'Nice Dress, Take It Off': Crime, Romance and the Pleasure of the Text

Publication year
International Journal of Cultural Studies

The research here is on crime fiction, touching on the similarities between it and romance, as well as on the similarities between the responses of readers of crime fiction and those of Janice Radway's romance readers:

I found many similarities in how the Sisters in Crime members accounted for their reading habits to the ways in which women justified their romance reading in her research, specifically in relation to the theme of escapism. That I arrive at very different conclusions about the function of both romance and crime fiction reading has to do not only with the perceived differences between the two popular genres, but also with my own position as an engaged participant choosing to use a rather different set of interpretive strategies. (71)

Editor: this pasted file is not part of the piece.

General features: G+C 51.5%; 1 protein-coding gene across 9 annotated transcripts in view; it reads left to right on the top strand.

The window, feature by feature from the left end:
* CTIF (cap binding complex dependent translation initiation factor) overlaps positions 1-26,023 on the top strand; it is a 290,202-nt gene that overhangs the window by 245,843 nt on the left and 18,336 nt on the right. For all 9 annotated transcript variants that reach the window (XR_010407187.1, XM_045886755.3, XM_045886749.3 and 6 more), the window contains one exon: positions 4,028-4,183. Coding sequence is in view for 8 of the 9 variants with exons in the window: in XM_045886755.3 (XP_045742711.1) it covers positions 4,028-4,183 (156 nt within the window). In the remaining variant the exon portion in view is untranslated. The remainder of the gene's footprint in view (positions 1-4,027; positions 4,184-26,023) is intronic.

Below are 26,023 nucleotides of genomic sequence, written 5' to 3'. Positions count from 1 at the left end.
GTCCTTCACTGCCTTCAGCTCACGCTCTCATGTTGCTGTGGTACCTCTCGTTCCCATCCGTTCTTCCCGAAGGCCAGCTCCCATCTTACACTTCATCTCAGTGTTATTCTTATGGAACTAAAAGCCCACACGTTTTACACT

In both the popular romance and the crime story there is a quest for knowledge and closure through the restoration of order. In a romance this is the knowledge that one loves and is loved and the closure thus achieved is at the level of the personal. In the crime story the knowledge that is sought is about the nature of a crime and closure is achieved at the level of the social through some form of retributive justice. This concern with the social order is one of the reasons that the crime story has been considered to be a conservative genre, accused of doing little to challenge the ways things are, or rather the way they should be. The romance, it should be noted, has been similarly criticized for its social conservatism on the basis of the personal being very political, at least in the institution of the heterosexual couple. (75)